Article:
I am always on the lookout for new and different effect pedals to expand my sonic landscape. The EHX Mainframe distortion pedal looked like a likely candidate so I ordered one up.
The pedal comes with an EHX 9-volt DC power supply capable of delivering 200ma. The Mainframe has a standard external DC power inlet jack which is wired to the industry standard of inner-minus, outer-plus. The beefy external power supply was my first indicator this pedal might be power hungry. For all of my testing I used the EHX power supply which is a traditional linear type with a heavy iron transformer inside.
|A WELL MADE COMPACT PEDAL WITH SURPRISING AMOUNT OF CONTROLS|
The pedal has the traditional input on the right and output on the left. An external expression control input is also present on the right side of the enclosure.
On top of the panel the knobs are grouped closely together but I found them easy to work with. The pots all are mounted firmly and everything feels high quality. The enclosure itself is cast aluminum with a nice matte gray finish highlighted with bright green branding.
The test guitar was my Gibson SG which is outfitted with Seymour Duncan Pearly-Gates humbucking pickups. I connected the SG into the Mainframe and went into the front input on a Marshall Origin 20-watt combo, the amp was set for a big clean sound.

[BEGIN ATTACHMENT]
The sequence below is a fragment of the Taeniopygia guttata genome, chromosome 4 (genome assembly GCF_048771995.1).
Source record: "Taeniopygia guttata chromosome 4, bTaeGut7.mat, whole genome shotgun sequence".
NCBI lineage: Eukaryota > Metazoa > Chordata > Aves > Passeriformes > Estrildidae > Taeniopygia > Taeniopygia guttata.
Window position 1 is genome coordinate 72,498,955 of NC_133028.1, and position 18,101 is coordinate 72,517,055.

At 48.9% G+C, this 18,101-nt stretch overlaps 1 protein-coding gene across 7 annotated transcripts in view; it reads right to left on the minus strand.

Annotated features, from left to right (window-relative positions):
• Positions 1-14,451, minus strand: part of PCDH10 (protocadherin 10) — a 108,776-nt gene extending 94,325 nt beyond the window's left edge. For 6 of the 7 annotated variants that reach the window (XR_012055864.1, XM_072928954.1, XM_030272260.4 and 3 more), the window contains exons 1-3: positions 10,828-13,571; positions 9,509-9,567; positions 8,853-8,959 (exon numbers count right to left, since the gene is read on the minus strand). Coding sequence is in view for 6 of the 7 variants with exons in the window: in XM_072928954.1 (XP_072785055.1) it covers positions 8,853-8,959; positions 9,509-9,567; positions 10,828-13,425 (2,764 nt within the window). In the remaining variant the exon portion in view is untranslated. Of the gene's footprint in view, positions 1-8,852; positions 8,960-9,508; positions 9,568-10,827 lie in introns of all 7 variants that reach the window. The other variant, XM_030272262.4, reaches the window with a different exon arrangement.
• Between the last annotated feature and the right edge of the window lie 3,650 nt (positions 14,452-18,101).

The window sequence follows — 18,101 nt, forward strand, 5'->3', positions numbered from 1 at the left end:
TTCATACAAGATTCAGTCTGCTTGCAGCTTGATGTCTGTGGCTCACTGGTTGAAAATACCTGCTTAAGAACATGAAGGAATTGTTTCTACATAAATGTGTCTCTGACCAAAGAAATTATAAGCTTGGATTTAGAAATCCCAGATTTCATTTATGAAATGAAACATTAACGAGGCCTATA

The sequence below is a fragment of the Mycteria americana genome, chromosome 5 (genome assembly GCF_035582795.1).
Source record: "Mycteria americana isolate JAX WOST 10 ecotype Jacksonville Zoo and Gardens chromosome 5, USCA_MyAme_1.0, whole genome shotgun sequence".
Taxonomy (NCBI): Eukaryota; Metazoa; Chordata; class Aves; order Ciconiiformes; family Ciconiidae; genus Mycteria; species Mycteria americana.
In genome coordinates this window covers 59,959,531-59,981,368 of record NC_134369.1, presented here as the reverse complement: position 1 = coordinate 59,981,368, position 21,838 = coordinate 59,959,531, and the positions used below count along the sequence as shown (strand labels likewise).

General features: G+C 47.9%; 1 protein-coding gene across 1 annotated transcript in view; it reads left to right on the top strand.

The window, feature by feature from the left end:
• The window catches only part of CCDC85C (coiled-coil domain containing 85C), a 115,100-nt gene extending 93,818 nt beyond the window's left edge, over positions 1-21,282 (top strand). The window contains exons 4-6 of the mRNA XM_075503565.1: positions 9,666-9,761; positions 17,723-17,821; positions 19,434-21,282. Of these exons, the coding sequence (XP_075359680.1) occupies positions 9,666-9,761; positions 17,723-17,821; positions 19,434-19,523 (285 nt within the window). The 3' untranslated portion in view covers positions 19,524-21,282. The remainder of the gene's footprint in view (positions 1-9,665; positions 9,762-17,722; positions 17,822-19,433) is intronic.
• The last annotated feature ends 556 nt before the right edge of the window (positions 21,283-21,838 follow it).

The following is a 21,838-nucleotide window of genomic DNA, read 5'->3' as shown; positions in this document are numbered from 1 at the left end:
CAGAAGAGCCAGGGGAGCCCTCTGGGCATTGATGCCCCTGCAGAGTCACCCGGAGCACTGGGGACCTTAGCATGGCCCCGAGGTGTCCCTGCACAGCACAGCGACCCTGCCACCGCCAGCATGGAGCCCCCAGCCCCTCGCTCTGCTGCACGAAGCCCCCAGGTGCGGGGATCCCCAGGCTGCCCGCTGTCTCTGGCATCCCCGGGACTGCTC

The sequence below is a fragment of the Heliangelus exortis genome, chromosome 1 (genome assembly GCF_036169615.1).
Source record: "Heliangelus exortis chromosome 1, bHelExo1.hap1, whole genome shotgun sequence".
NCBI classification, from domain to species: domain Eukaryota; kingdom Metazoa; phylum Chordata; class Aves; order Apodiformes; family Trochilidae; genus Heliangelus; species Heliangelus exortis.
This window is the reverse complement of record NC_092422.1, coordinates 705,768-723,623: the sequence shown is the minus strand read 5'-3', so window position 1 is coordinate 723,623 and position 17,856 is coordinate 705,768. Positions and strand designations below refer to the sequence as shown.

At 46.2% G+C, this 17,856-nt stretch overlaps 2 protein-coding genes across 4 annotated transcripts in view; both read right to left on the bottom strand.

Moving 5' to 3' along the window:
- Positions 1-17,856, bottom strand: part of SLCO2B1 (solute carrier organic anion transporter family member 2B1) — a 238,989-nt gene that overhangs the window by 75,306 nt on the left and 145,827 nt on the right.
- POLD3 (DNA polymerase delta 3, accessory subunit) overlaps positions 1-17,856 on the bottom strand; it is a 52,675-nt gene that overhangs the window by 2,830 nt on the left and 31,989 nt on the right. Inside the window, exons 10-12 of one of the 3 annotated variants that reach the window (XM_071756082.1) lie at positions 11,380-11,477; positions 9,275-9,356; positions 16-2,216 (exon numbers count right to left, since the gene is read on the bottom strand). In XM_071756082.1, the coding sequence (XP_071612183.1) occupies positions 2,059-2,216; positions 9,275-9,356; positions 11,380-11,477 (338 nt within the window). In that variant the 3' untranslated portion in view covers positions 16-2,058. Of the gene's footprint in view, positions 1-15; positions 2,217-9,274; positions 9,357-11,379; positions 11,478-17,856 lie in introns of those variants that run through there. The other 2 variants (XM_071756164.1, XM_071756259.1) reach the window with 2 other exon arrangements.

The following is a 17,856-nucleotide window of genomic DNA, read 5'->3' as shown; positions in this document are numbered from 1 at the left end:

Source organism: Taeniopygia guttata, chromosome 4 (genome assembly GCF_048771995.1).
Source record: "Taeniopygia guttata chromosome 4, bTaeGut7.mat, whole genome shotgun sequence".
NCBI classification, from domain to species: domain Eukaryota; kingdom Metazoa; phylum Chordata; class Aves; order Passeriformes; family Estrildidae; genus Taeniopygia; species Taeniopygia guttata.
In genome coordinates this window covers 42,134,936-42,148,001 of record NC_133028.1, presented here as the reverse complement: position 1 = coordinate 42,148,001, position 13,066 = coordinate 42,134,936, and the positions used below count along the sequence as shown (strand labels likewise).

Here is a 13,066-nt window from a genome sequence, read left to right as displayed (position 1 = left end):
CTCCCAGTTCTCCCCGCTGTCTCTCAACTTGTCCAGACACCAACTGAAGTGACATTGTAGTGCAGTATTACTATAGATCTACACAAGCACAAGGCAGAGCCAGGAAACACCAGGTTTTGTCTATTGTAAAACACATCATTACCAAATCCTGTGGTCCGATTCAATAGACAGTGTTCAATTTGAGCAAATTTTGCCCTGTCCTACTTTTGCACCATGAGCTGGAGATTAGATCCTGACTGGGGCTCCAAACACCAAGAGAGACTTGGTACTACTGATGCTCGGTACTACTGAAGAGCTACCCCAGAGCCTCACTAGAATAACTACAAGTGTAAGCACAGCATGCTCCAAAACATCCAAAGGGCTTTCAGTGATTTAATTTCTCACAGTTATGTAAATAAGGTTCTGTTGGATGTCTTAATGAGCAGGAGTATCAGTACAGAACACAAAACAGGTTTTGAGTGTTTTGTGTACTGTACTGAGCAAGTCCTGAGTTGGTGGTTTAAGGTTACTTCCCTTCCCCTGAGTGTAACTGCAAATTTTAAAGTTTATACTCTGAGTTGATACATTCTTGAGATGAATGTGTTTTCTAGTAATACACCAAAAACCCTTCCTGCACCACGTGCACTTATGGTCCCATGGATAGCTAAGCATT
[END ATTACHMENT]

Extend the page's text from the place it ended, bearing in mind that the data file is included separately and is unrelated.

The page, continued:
Controls on the Mainframe allow you to reduce the digital “bit depth“ or reduce the “sample rate" or both, completely variable. These are the principle distortion producers in this pedal, the rest of the controls are for blending, tone and level control.
|THE EHX MAINFRAME IS A NICE COMPACT PEDAL|
I found the distortion produced by this pedal to be very irritating, the word "gnarly" describes it well, it's rough and very nasty sounding. Unlike overdrives or pedals that rely on overloading something to make a distorted tone this pedal does it entirely in the digital domain. With the controls set to minimum the pedal passes your guitar virtually unmodified. Grab the Bit Depth and Sample Rate knobs and you’ll learn why they call this pedal “bit crusher”. Turning bit depth and sample rate knobs clockwise rewards you with truly odd distortion effects.
This is not a “pretty” sounding pedal. It does not fit with the style of music I write, the harmonics are not beautiful. Overall the bit and sample reduced effects might work in some form of heavy metal but that is not my domain.
The Filter controls on the Mainframe really help make the output sound a lot more friendly. With some filter control adjustments I could make the bit crushed sound useable as an effect but not really musical. Someone who is into heavy pulsing metal distortion might really like this pedal. It lets you turn on and off chordal sound in unique and dynamic ways.
Running the Mainframe through an echo, slathering it with lots of reverb and/or forcing it through a heavy flanger made some fun odd effect sounds but nothing I really see myself needing in my musical compositions.
With a street price of $179 this EHX pedal is not what I’d call cheap. Fortunately my supplier lets me return gadgets that don’t work for me. This one was a return for me but for the sonic adventurer who craves intense brash sounds I’d recommend checking out the EHX Mainframe bit crusher.
I purchased this pedal. There are no affiliate links or cross marketing. H.o.T. is a labor of love. Thanks for reading.
Good music to you!
This article is copyright January 2021 by Mark King. It is not ok to copy or quote without written permission.